By Stephen Young
By Stephen Young
By Stephen Young
By Jim Schutze
By Rachel Watts
By Lauren Drewes Daniels
Dawdling in the dugout before his team's final night home game of the 2007 season, Texas Rangers manager Ron Washington is asked to give himself a grade for his rookie year.
"I don't have time for that kind of stuff," Washington says with a smile. "I'll let you guys do that."
But before I can decide between C and C-minus, the skipper suddenly makes time for that kind of stuff.
"But if you're going to ask me, I'll say A."
A? As in, better than good and miles above average? As in, coached up mediocre talent into an overachieving team? A?
"We made it real tough on ourselves with our start," Washington expounds. "But we weathered the storm. We never gave up. We played hard every game, and we'll be better next year for having gone through this adversity. I took a lot of arrows this year. But, hell yeah, A."
See that? Down there past your pelvis and beyond Vern Troyer's shoelaces, about eye level with Michael Vick's reputation? That's the Rangers' bar, lowered to an unfathomably minuscule height.
With most Major League Baseball franchises, weathering the storm means recovering from a slow start and making the playoffs. With the Rangers, it means recovering from a slow start to finish 75-87.
With most franchises, a promising season means a significant improvement from the previous year and at least a brief flirtation with the post-season. With the Rangers, it means five fewer wins than '06 and all but two days spent under .500.
With most franchises, a last-place season gets the manager fired. With the Rangers, it gets him a contract extension. And, apparently, an A.
"Considering how we started," says general manager Jon Daniels, "it's easy to be optimistic about how we've finished up and about what we can do next season."
Is it just me, or does anyone else realize that the main reason next year looks so good is because this year was so damn hideous? Whew, it's not just me.
"Really, this feels no different than the past couple of years," says All-Star shortstop Michael Young. "We're going into another off-season needing to re-group again. I'm tired of moaning and pouting about it. The fact is we've got to find a way as an organization to get better or we'll be in this shape next year too."
This year was supposed to be different. New manager. New commitment to defense and manufacturing runs and pitching. So what happens? Ace Kevin Millwood trots to the mound on opening night April 2 in Anaheim and promptly walks the lead-off hitter.
Six months later the Rangers sweep the Angels in their final home stand—punctuated by last Wednesday's 16-2 feel-good rout—to sneak within 17 games of the American League West champs.
"They say we took a step backward this year in order to take two forward next year," says catcher Gerald Laird. "But I don't know, it seems like we dug too big a hole early and next thing you know we're in another rebuilding mode."
Despite Marlon Byrd and David Murphy and Nelson Cruz and Frank Catalanotto producing the weakest hitting Outfield since those dudes in mullets sang "Josie's on a vacation far away...," there were signs of life this season.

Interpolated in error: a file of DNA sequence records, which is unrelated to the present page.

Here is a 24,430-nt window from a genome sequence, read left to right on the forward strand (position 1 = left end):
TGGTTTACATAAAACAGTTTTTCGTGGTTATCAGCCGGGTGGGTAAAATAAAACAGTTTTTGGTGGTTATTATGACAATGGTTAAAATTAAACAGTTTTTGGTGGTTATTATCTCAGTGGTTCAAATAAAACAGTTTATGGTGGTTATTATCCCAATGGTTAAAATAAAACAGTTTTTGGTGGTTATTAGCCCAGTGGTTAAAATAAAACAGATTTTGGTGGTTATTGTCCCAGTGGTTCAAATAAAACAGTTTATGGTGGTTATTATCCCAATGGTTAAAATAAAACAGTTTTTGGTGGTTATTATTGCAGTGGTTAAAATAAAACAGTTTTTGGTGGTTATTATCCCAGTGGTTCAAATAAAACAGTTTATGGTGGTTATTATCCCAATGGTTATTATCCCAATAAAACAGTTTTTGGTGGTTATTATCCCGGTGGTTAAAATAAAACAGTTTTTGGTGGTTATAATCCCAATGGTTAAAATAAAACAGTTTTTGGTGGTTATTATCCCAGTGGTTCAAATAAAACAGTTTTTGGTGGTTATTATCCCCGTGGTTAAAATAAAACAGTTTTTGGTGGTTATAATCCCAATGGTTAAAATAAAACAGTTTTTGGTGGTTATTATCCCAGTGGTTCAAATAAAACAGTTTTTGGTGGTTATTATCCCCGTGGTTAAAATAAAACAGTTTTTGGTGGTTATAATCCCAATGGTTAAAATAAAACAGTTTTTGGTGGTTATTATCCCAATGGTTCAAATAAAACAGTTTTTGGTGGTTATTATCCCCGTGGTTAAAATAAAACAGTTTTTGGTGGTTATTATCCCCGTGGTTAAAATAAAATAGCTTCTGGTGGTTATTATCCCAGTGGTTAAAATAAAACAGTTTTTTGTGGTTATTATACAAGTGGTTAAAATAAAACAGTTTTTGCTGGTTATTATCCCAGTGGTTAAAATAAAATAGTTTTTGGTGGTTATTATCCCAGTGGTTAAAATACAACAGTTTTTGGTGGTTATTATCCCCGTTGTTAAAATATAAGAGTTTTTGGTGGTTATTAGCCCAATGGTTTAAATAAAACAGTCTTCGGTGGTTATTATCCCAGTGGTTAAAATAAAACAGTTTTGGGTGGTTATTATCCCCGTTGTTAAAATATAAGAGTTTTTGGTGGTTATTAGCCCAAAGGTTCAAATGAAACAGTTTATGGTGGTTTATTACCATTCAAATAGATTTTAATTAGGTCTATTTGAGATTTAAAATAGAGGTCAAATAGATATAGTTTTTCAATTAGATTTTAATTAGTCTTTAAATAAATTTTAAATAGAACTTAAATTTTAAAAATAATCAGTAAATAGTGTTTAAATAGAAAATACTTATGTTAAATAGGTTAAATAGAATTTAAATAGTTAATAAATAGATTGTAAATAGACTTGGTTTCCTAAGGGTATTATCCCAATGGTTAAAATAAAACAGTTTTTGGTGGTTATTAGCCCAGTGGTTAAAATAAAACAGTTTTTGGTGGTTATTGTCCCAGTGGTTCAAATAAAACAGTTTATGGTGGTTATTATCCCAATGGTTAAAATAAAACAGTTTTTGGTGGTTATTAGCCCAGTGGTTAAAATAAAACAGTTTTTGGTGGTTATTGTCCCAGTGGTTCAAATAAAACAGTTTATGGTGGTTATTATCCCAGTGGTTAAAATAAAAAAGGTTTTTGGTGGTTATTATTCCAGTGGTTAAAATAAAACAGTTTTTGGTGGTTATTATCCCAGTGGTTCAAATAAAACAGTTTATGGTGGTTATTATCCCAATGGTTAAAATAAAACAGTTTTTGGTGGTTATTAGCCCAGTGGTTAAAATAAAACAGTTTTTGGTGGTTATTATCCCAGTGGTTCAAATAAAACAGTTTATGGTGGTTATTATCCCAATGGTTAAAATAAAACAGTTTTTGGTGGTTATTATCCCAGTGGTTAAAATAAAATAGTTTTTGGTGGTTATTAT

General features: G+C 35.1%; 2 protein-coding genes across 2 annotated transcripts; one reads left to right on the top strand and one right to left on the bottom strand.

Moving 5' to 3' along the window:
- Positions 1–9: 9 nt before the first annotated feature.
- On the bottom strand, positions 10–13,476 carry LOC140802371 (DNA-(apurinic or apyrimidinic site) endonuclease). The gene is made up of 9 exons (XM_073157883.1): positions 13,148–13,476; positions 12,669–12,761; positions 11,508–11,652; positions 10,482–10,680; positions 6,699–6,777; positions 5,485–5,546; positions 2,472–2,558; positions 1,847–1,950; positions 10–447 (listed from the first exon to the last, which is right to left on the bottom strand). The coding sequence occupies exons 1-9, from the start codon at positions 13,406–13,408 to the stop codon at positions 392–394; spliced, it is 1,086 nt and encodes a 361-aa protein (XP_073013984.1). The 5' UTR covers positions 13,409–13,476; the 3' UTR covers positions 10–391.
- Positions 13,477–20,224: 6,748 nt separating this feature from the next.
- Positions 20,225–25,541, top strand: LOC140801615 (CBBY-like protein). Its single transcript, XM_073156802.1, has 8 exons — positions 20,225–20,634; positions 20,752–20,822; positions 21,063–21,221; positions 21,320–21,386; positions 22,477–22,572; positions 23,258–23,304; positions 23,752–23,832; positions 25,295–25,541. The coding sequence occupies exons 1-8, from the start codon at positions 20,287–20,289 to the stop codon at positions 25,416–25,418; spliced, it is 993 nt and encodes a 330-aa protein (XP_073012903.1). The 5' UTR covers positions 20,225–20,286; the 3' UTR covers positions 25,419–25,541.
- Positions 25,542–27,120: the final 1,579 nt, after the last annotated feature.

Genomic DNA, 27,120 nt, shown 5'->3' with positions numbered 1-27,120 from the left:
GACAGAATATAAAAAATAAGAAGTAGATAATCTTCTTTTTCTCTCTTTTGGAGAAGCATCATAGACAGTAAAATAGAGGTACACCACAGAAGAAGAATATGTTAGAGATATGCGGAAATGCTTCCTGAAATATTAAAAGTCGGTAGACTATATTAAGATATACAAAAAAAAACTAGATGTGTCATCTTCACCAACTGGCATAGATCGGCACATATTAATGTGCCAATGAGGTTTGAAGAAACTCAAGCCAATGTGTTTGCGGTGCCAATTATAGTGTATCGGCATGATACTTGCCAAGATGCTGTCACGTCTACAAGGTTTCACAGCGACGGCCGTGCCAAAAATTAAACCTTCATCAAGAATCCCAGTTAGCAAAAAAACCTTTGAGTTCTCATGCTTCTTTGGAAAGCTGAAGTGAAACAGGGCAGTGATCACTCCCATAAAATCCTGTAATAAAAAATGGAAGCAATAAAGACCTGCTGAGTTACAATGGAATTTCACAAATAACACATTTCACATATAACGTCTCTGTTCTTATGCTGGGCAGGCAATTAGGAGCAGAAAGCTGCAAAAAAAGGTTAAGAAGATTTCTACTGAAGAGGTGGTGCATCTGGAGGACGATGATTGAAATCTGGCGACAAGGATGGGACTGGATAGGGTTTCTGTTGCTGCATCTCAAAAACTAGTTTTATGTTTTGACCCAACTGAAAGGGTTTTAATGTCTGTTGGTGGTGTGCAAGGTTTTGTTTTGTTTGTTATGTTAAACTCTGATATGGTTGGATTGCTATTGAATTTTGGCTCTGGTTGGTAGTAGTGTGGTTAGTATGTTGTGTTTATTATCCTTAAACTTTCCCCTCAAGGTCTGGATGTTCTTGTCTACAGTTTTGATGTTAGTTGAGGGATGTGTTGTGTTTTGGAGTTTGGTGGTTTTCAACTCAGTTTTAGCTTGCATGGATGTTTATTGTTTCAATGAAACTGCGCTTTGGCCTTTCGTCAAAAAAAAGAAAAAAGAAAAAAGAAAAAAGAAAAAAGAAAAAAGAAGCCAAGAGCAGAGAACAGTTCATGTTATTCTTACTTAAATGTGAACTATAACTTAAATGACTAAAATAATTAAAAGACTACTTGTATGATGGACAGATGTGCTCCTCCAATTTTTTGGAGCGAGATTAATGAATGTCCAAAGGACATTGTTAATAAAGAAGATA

Young amassed 200 hits for a team-record fifth consecutive year. Texas scored 30 runs against the Orioles and finished 47-34 at home. The Sammy Sosa gamble paid off in 21 homers and 92 RBI, C.J. Wilson showed glimpses of an elite closer and the Rangers somehow drew 2.3 million customers, more than the Central Division champion Cleveland Indians.
Most of the positivity went wholly unnoticed. Because about the time the Dallas Cowboys cranked up training camp, the Rangers raised the white flag. Deadline trades in July shipped out veterans Mark Teixeira, Kenny Lofton and Eric Gagne, returning a gaggle of prospects that give the Rangers hope in 2009 and beyond. This season, however, was over before it began.
We wrote off the Rangers, along with our taxes, in mid-April. They last saw .500 on April 13, bottomed out at 23-42, had an unprecedented starting pitching ERA of 6.92 through 65 games and didn't register a winning road trip until July.
Seemingly headed for 100 losses, they inexplicably went 52-45 the final three months. Like gulping a morning-after pill a week down the road, it was way too little, much too late.
"We didn't salvage anything," grumbles Young, who helped dig Texas' early grave by hitting .215 in April. "Sure we played better. But considering how poorly we started, that isn't saying much. It's not like we played championship-caliber baseball."
Though Washington arrived preaching pitching and defense, his team displayed shoddy fundamentals right out of Bad News Bears. They didn't hit (striking out a club record 1,224 times). They didn't field (committing a league-high 124 errors). And they didn't pitch (the starting rotation failed to hurl a complete game).
The biggest problem, as it has been since, oh, 1972, was on the mound. They used 15 starters, none more culpable than Millwood and Vicente Padilla—a 1-2 punch that went 16-23 with an ERA that sounds more like your kid's shoe size (5 1/2).
While Millwood was sub-par, Padilla's performance was as revolting as his surly personality. He walked batters. He hit batters. He injured his triceps. He threw 71 mph curves when the situation called for his 92 mph fastball and said nothing to no one in the aftermath. If he's back, the Rangers won't move forward.